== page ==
Three Florida State University faculty members will receive financial support from the university to transport their innovative research from the laboratory to the marketplace.
The Office of the Vice President Research will split a pot of $110,000 among three researchers to build a new education application, a technology to track ocean currents and a novel sensing device for jet turbine engines.
They won the money through the university’s biannual GAP competition, a “Shark Tank” event that allows researchers to pitch their research ideas to a panel of local business executives. The event and grants are funded by the Office of the Vice President for Research.
“Our faculty members are developing new technologies and making new discoveries that can make our world a better place,” said Vice President for Research Gary K. Ostrander. “The GAP competition allows researchers to pitch their ideas to a board that will not only provide funding, but also guidance about how to move their work to the next stage of development.”
The GAP program has provided university researchers with more than $2 million over the past 10 years to help researchers develop new cancer treatments, food contamination kits and next-generation wound dressings.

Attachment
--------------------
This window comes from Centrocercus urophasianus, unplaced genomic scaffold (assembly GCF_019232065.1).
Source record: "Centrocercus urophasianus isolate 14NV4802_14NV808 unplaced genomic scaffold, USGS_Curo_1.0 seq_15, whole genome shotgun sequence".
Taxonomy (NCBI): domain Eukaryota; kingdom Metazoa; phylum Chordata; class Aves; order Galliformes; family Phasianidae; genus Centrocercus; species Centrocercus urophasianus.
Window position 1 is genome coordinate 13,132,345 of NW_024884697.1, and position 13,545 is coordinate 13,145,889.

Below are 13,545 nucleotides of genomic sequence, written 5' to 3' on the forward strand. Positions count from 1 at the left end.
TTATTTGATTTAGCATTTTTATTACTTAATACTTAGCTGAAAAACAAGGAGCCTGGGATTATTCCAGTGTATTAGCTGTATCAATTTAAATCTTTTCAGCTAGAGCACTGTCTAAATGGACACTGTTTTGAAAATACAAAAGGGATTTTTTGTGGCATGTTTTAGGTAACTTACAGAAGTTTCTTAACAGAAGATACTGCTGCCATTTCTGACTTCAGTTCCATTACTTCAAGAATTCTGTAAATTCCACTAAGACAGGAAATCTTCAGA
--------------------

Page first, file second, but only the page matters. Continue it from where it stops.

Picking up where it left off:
At the spring competition, the panel agreed to fund three promising projects.
The winning projects are:
- A new education application for teachers: Yaacov Petscher, director of research at the Florida Center for Reading Research, developed an educational platform that allows teachers and students to simultaneously access an assessment tool, so that teachers could record results as students take assessments. Petscher said the platform would cut down on the number of forms students and teachers need for performance and scoring and allow for information to be more easily accessible for evaluation.
- A device to track ocean currents: Nico Wienders, an associate research scientist in the Department of Earth, Ocean and Atmospheric Science, invented a disc-shaped instrument that can easily be deployed at sea and help monitor ocean surface currents. Main commercial uses for this new device are operational response to oil spills and marine pollution, weather forecasting, and search and rescue operations. The device transmits time, position and other relevant data streams such as temperature, salinity and acidity via satellite at programmable intervals.
- A sensor for turbine engines: Cheryl Xu, associate professor in the FAMU-FSU College of Engineering, developed a novel sensor using ceramic material that can withstand harsh environments, such as the inside of a turbine engine located on a jet or in a power plant. These sensors can provide critical temperature and pressure data, alerting operators to potential problems before they occur.